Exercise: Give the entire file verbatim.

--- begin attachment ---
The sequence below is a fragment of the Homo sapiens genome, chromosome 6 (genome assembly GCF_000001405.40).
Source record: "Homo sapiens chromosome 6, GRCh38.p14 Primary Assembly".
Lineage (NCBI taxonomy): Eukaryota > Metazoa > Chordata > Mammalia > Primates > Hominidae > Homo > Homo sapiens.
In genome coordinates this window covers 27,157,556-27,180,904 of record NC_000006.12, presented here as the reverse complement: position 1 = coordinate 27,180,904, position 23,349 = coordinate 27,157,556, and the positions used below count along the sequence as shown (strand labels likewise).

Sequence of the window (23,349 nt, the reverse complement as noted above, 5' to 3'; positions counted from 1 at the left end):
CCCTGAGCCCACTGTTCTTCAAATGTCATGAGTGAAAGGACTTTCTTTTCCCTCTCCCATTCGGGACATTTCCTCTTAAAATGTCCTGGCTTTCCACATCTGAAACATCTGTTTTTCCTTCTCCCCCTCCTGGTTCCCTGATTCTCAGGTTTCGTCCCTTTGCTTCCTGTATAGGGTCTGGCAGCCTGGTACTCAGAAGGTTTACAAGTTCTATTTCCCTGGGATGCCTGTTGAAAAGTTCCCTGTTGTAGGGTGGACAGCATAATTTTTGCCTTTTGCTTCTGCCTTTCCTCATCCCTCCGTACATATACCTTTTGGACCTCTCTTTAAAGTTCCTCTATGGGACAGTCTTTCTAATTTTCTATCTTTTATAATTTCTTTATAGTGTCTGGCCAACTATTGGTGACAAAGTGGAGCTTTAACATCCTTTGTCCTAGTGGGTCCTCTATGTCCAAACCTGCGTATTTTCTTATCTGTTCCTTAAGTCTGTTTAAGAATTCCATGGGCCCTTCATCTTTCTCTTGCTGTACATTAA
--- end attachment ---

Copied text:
The sequence below is a fragment of the Homo sapiens genome, chromosome 6 (genome assembly GCF_000001405.40).
Source record: "Homo sapiens chromosome 6, GRCh38.p14 Primary Assembly".
Lineage (NCBI taxonomy): Eukaryota > Metazoa > Chordata > Mammalia > Primates > Hominidae > Homo > Homo sapiens.
In genome coordinates this window covers 27,157,556-27,180,904 of record NC_000006.12, presented here as the reverse complement: position 1 = coordinate 27,180,904, position 23,349 = coordinate 27,157,556, and the positions used below count along the sequence as shown (strand labels likewise).

Sequence of the window (23,349 nt, the reverse complement as noted above, 5' to 3'; positions counted from 1 at the left end):
CCCTGAGCCCACTGTTCTTCAAATGTCATGAGTGAAAGGACTTTCTTTTCCCTCTCCCATTCGGGACATTTCCTCTTAAAATGTCCTGGCTTTCCACATCTGAAACATCTGTTTTTCCTTCTCCCCCTCCTGGTTCCCTGATTCTCAGGTTTCGTCCCTTTGCTTCCTGTATAGGGTCTGGCAGCCTGGTACTCAGAAGGTTTACAAGTTCTATTTCCCTGGGATGCCTGTTGAAAAGTTCCCTGTTGTAGGGTGGACAGCATAATTTTTGCCTTTTGCTTCTGCCTTTCCTCATCCCTCCGTACATATACCTTTTGGACCTCTCTTTAAAGTTCCTCTATGGGACAGTCTTTCTAATTTTCTATCTTTTATAATTTCTTTATAGTGTCTGGCCAACTATTGGTGACAAAGTGGAGCTTTAACATCCTTTGTCCTAGTGGGTCCTCTATGTCCAAACCTGCGTATTTTCTTATCTGTTCCTTAAGTCTGTTTAAGAATTCCATGGGCCCTTCATCTTTCTCTTGCTGTACATTAA